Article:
Uncoating of human rhinoviruses.


Human rhinoviruses (HRVs) are a major cause of the common cold. The more than one hundred serotypes, divided into species HRV-A and HRV-B, either bind intercellular adhesion molecule 1 (major group viruses) or members of the low-density lipoprotein receptor (minor group viruses) for cell entry. Some major group HRVs can also access the host cell via heparan sulphate proteoglycans. The cell attachment protein(s) of the recently discovered phylogenetic clade HRV-C is unknown. The respective receptors direct virus uptake via clathrin-dependent or independent endocytosis or via macropinocytosis. Triggered by ICAM-1 and/or the low pH environment in endosomes the virions undergo conformational alterations giving rise to hydrophobic subviral particles. These are handed over from the receptors to the endosomal membrane. According to the current view, the RNA genome is released through an opening at one of the fivefold axes of the icosahedral capsid and crosses the membrane through a pore presumably formed by viral proteins. Alternatively, the membrane may be ruptured allowing subviral particles and RNA to enter the cytosol. Whether a channel is formed or the membrane is disrupted most probably depends on the respective HRV receptor.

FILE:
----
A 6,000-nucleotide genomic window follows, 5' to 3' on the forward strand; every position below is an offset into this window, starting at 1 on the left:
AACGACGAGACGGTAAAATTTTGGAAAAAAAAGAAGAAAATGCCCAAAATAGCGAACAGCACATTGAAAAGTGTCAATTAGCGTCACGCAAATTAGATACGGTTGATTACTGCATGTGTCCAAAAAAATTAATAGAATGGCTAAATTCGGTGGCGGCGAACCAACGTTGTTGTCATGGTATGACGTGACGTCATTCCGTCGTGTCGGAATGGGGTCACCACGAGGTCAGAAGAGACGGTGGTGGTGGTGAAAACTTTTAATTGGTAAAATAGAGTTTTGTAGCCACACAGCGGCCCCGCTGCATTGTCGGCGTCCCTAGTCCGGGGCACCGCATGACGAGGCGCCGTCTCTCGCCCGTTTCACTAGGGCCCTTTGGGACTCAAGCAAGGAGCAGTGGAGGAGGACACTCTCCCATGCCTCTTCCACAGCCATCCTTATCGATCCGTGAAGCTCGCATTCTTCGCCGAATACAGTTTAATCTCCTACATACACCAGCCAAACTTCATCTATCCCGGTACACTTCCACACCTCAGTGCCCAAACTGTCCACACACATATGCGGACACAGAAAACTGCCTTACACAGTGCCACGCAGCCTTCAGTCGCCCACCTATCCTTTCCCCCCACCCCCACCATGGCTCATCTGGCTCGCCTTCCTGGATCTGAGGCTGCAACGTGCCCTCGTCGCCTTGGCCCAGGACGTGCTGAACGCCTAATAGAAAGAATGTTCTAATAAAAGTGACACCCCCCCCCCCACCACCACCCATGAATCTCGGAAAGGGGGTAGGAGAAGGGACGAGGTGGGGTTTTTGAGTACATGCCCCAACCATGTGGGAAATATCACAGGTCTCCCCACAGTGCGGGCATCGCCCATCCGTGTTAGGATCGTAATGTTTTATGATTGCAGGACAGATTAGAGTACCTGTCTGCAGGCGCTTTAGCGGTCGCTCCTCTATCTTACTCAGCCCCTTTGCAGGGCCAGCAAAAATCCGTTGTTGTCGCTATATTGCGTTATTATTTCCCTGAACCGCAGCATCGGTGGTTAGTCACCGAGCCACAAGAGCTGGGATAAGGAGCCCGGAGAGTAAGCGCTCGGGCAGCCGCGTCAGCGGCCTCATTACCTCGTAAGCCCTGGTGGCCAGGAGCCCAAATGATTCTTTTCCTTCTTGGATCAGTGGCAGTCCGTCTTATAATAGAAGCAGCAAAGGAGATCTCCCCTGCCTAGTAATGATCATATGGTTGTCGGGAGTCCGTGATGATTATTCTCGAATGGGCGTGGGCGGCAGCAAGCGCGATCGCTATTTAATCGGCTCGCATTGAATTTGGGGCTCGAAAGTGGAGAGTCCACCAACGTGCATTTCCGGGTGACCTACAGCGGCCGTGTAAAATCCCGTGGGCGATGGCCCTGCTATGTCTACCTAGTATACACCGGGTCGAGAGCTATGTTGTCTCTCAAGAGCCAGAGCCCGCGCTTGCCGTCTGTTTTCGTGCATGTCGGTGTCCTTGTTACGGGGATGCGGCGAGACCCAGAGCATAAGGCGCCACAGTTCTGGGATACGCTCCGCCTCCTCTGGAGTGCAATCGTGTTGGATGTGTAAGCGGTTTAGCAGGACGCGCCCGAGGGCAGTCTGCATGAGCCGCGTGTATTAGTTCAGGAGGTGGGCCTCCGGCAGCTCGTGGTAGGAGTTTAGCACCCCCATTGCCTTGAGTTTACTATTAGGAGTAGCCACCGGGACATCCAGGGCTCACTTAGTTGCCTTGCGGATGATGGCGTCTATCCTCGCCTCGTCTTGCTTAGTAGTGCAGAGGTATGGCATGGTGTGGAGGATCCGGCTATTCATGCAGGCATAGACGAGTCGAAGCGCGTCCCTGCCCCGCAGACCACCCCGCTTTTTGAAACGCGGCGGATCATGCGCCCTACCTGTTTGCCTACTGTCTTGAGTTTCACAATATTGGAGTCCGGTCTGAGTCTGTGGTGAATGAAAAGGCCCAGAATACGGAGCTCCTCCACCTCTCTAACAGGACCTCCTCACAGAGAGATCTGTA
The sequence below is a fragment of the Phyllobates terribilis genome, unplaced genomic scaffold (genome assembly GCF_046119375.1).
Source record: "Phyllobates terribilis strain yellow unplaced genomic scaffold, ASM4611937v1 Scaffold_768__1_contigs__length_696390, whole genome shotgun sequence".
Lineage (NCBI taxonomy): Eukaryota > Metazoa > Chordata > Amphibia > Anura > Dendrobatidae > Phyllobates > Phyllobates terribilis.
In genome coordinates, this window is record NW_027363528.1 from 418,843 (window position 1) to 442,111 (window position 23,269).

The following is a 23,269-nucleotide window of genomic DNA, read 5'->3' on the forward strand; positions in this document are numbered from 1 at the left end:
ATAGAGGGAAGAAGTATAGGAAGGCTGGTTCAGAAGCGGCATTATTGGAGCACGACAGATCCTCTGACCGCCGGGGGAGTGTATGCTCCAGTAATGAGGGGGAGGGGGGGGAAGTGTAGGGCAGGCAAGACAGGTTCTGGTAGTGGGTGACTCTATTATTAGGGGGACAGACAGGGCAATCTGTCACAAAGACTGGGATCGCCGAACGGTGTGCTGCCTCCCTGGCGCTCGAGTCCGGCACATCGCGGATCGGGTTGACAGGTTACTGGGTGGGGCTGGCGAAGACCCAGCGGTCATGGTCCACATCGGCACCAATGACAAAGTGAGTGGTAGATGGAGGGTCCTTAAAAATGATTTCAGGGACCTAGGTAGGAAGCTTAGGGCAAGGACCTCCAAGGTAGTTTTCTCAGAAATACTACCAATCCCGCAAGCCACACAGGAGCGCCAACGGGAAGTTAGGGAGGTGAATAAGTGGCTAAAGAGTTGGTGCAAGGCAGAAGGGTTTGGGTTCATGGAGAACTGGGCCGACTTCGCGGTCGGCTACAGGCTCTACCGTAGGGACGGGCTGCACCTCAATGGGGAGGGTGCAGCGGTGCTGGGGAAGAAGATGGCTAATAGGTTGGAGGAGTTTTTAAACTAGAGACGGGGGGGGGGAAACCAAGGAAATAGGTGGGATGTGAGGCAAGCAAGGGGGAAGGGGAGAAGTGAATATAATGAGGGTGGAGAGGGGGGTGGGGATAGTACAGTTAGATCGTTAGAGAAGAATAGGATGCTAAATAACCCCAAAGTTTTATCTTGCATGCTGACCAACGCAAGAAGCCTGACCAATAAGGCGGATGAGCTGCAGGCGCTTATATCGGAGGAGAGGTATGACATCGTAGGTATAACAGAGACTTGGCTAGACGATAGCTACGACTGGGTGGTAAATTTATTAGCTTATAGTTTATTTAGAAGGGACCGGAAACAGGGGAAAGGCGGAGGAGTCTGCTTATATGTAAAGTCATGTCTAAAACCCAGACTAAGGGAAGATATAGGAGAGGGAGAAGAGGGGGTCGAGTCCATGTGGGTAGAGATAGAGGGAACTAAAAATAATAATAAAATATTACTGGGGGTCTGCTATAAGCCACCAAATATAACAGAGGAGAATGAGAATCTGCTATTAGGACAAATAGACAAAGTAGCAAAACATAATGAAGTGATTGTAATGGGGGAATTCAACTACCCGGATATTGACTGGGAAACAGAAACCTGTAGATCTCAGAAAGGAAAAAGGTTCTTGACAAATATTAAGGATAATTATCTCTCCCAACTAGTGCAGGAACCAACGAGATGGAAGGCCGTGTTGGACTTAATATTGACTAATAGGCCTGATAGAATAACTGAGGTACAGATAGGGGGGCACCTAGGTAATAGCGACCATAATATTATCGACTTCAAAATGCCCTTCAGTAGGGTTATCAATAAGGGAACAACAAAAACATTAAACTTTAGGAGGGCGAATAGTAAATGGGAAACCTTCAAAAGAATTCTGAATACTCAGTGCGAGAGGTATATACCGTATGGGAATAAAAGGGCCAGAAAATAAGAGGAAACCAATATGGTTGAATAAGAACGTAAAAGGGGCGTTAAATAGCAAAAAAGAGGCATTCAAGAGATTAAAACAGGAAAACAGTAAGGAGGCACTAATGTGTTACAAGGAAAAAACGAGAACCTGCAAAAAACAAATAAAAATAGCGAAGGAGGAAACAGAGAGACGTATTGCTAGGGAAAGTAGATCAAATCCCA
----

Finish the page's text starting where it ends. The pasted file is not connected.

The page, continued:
DOI: 10.1002/rmv.654
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@article{Fuchs2010UncoatingOH, title={Uncoating of human rhinoviruses.}, author={Renate Fuchs and Dieter Blaas}, journal={Reviews in medical virology}, year={2010}, volume={20 5}, pages={281-97} }